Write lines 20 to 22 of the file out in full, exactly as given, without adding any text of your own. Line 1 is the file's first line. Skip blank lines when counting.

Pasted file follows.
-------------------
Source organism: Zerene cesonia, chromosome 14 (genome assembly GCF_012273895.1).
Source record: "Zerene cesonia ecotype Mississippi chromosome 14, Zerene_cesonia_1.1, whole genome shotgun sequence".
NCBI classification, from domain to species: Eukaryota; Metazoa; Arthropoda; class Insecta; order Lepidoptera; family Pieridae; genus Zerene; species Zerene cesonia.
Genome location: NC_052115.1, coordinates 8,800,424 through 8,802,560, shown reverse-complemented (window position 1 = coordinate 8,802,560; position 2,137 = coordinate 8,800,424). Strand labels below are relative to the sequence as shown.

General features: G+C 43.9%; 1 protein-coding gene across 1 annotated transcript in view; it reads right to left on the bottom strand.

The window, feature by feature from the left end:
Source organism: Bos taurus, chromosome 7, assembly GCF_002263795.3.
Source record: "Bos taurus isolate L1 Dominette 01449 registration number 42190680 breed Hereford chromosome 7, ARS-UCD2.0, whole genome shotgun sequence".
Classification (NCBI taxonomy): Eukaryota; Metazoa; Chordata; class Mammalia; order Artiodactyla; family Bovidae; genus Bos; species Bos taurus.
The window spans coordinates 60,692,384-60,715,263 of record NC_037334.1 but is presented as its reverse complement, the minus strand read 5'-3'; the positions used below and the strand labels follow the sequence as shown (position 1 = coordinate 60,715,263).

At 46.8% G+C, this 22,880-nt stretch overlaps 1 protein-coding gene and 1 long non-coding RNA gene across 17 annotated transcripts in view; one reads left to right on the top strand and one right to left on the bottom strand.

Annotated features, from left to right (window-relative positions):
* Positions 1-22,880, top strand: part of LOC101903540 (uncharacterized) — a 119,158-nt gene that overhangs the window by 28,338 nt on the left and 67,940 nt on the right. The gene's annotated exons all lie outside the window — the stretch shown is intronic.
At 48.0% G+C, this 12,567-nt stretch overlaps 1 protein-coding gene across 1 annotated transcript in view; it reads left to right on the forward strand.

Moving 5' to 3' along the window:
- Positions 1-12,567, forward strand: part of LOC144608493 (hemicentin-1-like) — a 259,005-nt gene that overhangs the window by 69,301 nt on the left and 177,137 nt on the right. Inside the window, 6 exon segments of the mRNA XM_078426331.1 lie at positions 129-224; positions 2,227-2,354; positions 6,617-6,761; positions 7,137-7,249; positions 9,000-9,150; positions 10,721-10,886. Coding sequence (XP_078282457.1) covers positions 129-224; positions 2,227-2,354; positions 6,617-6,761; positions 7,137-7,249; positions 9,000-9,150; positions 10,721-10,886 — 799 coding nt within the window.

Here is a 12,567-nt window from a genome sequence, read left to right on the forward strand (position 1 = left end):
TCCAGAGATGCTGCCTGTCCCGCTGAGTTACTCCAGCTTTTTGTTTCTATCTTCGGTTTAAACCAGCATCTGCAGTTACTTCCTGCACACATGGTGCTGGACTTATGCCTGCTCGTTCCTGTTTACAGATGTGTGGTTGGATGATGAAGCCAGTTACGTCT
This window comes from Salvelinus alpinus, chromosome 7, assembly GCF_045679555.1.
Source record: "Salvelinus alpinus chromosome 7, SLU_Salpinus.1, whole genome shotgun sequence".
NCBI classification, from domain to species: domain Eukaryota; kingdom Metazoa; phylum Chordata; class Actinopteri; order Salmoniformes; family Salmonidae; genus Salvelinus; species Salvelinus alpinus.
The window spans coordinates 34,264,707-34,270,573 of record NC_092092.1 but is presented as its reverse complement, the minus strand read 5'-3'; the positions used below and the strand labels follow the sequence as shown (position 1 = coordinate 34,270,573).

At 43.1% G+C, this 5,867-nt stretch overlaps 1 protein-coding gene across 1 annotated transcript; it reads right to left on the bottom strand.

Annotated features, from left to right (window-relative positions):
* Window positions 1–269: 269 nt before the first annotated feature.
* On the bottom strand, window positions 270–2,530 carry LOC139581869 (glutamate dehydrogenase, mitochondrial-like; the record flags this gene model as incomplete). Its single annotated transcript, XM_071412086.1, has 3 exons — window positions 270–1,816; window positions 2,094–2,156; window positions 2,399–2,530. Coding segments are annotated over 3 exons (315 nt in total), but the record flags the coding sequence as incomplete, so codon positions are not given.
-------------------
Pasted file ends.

Source record: "Salvelinus alpinus chromosome 7, SLU_Salpinus.1, whole genome shotgun sequence".
NCBI classification, from domain to species: domain Eukaryota; kingdom Metazoa; phylum Chordata; class Actinopteri; order Salmoniformes; family Salmonidae; genus Salvelinus; species Salvelinus alpinus.
The window spans coordinates 34,264,707-34,270,573 of record NC_092092.1 but is presented as its reverse complement, the minus strand read 5'-3'; the positions used below and the strand labels follow the sequence as shown (position 1 = coordinate 34,270,573).